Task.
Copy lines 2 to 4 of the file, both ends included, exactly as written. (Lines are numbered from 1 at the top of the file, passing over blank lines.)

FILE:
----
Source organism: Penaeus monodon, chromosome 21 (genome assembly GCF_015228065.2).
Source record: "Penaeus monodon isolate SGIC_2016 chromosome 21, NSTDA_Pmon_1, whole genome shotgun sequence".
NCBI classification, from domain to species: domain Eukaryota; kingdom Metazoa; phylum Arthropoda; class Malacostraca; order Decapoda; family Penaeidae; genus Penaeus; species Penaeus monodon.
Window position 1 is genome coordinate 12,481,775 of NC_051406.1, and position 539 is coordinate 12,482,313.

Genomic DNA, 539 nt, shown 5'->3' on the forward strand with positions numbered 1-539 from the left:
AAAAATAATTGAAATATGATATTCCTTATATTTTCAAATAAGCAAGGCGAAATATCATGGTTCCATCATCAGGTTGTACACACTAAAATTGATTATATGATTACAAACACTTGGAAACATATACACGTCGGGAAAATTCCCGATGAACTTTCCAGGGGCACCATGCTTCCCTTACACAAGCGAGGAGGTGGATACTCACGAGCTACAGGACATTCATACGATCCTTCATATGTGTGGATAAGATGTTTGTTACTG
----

Source record: "Penaeus monodon isolate SGIC_2016 chromosome 21, NSTDA_Pmon_1, whole genome shotgun sequence".
NCBI classification, from domain to species: domain Eukaryota; kingdom Metazoa; phylum Arthropoda; class Malacostraca; order Decapoda; family Penaeidae; genus Penaeus; species Penaeus monodon.
Window position 1 is genome coordinate 12,481,775 of NC_051406.1, and position 539 is coordinate 12,482,313.